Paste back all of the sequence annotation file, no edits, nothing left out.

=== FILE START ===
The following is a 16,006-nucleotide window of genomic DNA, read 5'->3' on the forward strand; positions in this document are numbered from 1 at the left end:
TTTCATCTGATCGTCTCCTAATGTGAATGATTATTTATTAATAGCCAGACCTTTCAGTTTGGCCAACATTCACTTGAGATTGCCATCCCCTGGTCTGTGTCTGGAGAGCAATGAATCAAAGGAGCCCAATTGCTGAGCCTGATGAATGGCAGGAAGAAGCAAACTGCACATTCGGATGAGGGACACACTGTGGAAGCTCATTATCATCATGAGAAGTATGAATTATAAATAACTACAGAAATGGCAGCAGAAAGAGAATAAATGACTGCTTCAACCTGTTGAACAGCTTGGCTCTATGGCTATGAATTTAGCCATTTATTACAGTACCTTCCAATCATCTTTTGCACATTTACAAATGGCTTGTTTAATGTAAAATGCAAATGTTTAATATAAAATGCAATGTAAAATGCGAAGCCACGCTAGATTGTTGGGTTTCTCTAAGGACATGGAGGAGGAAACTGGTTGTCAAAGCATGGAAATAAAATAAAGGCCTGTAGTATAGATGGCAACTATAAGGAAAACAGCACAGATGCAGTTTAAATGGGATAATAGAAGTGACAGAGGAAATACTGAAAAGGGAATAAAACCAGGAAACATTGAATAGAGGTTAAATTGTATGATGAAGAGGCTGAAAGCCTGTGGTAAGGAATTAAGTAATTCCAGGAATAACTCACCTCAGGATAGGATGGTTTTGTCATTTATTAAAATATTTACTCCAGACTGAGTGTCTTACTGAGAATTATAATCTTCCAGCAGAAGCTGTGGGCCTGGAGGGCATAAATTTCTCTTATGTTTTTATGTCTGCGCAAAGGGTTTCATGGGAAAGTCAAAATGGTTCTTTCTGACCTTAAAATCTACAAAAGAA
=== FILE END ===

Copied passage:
The following is a 16,006-nucleotide window of genomic DNA, read 5'->3' on the forward strand; positions in this document are numbered from 1 at the left end:
TTTCATCTGATCGTCTCCTAATGTGAATGATTATTTATTAATAGCCAGACCTTTCAGTTTGGCCAACATTCACTTGAGATTGCCATCCCCTGGTCTGTGTCTGGAGAGCAATGAATCAAAGGAGCCCAATTGCTGAGCCTGATGAATGGCAGGAAGAAGCAAACTGCACATTCGGATGAGGGACACACTGTGGAAGCTCATTATCATCATGAGAAGTATGAATTATAAATAACTACAGAAATGGCAGCAGAAAGAGAATAAATGACTGCTTCAACCTGTTGAACAGCTTGGCTCTATGGCTATGAATTTAGCCATTTATTACAGTACCTTCCAATCATCTTTTGCACATTTACAAATGGCTTGTTTAATGTAAAATGCAAATGTTTAATATAAAATGCAATGTAAAATGCGAAGCCACGCTAGATTGTTGGGTTTCTCTAAGGACATGGAGGAGGAAACTGGTTGTCAAAGCATGGAAATAAAATAAAGGCCTGTAGTATAGATGGCAACTATAAGGAAAACAGCACAGATGCAGTTTAAATGGGATAATAGAAGTGACAGAGGAAATACTGAAAAGGGAATAAAACCAGGAAACATTGAATAGAGGTTAAATTGTATGATGAAGAGGCTGAAAGCCTGTGGTAAGGAATTAAGTAATTCCAGGAATAACTCACCTCAGGATAGGATGGTTTTGTCATTTATTAAAATATTTACTCCAGACTGAGTGTCTTACTGAGAATTATAATCTTCCAGCAGAAGCTGTGGGCCTGGAGGGCATAAATTTCTCTTATGTTTTTATGTCTGCGCAAAGGGTTTCATGGGAAAGTCAAAATGGTTCTTTCTGACCTTAAAATCTACAAAAGAA